Three Test pitches in Australia and England that the International Cricket Council (ICC) gave a poor rating

A good cricket pitch, according to the ICC, is one where the bat and the ball compete fairly. The pitch’s quality has a significant impact on a Test match’s quality. Fans don’t want to see an unfair advantage in either of these areas.

According to the Monitoring Process of the ICC, A pitch can be evaluated as ‘poor‘ in the event that it shows practically no crease development or turns at any stage in the coordinate along with no huge bob or convey, in this way denying the bowlers of a fair challenge among bat and ball.

The International Cricket Council (ICC) has criticized India’s tracks over the past decade, but pitches in Australia and England have also received criticism.

Let’s take a look at three matches that were played in England and Australia where the ICC gave the pitch a poor rating.

#1 Australia vs. South Africa in Gabba in 2022

South Africa begins a three-match Test series against Australia on December 17. Australia beat the guests by six wickets in an experience that finished in only two days.

The Test match saw the loss of 15 wickets on Day 1 and 19 on Day 2. The fact that Australia lost four wickets in the fourth innings while chasing 35 runs demonstrates how lively the surface was.

Richie Richardson, a member of the Emirates ICC Elite Panel of Match Referees, gave the surface a rating of “below average.” His evaluation read: The Gabba pitch for this Test match was too favorable to the bowlers overall. More bounce and occasional excessive seam movement were present. On the second day, the odd delivery remained low, making it extremely challenging for batters to form partnerships.

#2 Australia vs. England in Melbourne in 2018

The fourth Test of the 2017/18 Ashes series lacked a conclusion. In a five-day span, only 24 wickets were taken by either team, resulting in a combined score of over 1000 runs.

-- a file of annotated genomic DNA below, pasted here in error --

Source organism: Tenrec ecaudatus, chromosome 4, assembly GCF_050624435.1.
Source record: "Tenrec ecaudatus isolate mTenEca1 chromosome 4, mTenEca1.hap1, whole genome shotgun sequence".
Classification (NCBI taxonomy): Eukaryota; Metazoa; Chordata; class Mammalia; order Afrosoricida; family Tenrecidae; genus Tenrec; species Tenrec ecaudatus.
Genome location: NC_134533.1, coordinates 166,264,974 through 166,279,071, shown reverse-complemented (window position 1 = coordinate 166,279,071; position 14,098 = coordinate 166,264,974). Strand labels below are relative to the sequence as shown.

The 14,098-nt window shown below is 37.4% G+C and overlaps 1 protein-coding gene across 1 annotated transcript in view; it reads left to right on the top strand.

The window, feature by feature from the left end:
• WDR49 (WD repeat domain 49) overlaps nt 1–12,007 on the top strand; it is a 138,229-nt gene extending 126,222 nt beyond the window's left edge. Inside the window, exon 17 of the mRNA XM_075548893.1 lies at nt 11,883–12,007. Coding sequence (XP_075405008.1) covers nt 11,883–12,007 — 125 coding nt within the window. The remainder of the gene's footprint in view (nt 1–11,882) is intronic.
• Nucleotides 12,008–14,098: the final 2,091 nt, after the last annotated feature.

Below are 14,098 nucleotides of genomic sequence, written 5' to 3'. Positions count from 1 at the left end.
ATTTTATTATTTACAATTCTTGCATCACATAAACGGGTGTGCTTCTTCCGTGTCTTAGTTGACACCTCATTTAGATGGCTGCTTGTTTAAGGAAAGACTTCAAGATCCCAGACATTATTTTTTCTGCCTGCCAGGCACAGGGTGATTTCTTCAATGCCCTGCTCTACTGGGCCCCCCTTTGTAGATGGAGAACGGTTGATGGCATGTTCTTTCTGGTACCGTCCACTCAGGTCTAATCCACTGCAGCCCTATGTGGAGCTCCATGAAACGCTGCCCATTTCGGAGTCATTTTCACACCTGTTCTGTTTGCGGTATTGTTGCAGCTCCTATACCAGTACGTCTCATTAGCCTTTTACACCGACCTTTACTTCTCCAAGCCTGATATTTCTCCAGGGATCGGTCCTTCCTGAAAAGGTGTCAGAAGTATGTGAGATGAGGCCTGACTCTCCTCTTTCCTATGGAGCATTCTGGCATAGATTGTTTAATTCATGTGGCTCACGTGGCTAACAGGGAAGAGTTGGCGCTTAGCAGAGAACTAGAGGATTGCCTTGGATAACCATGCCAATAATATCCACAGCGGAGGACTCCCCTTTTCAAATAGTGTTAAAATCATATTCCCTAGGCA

The game pulled in north of 250,000 individuals to the arena, just to wind up in an exhausting draw. In his official report, ICC Match Referee Ranjan Madugalle rated the track as “poor.” For the first time, a venue in Australia received such a rating.

A spokesperson for Cricket Australia stated at the time that “The MCC and Cricket Australia had agreed to collaborate on finding and funding solutions to ensure that the MCG regains its distinctive characteristics and is regarded as one of the best Test pitches in the world.”

#3 England vs. India in Nottingham in 2014

In the first of the five-match series at Trent Bridge in Nottingham, India faced England. The game was tied at the end. In the lone innings, England batted, India scored 457 and 391/9 runs, while England scored 496.

The bowlers received little assistance. Jimmy Anderson was disappointed while bowling as the edges neglected to carry on the sluggish and low surface. He did, however, enjoy batting, achieving a Test-best score of 81 and a record-setting 196-run partnership with Joe Root for the final wicket.

David Boon, the match referee, issued an official warning and required the ground to furnish before the next international cricket season.

According to Lisa Pursehouse, chief executive of Nottinghamshire County Cricket Club, “we are naturally disappointed to have produced a pitch rated as poor.” This contrasts with our track record of consistently producing good wickets for international matches at Trent Bridge.

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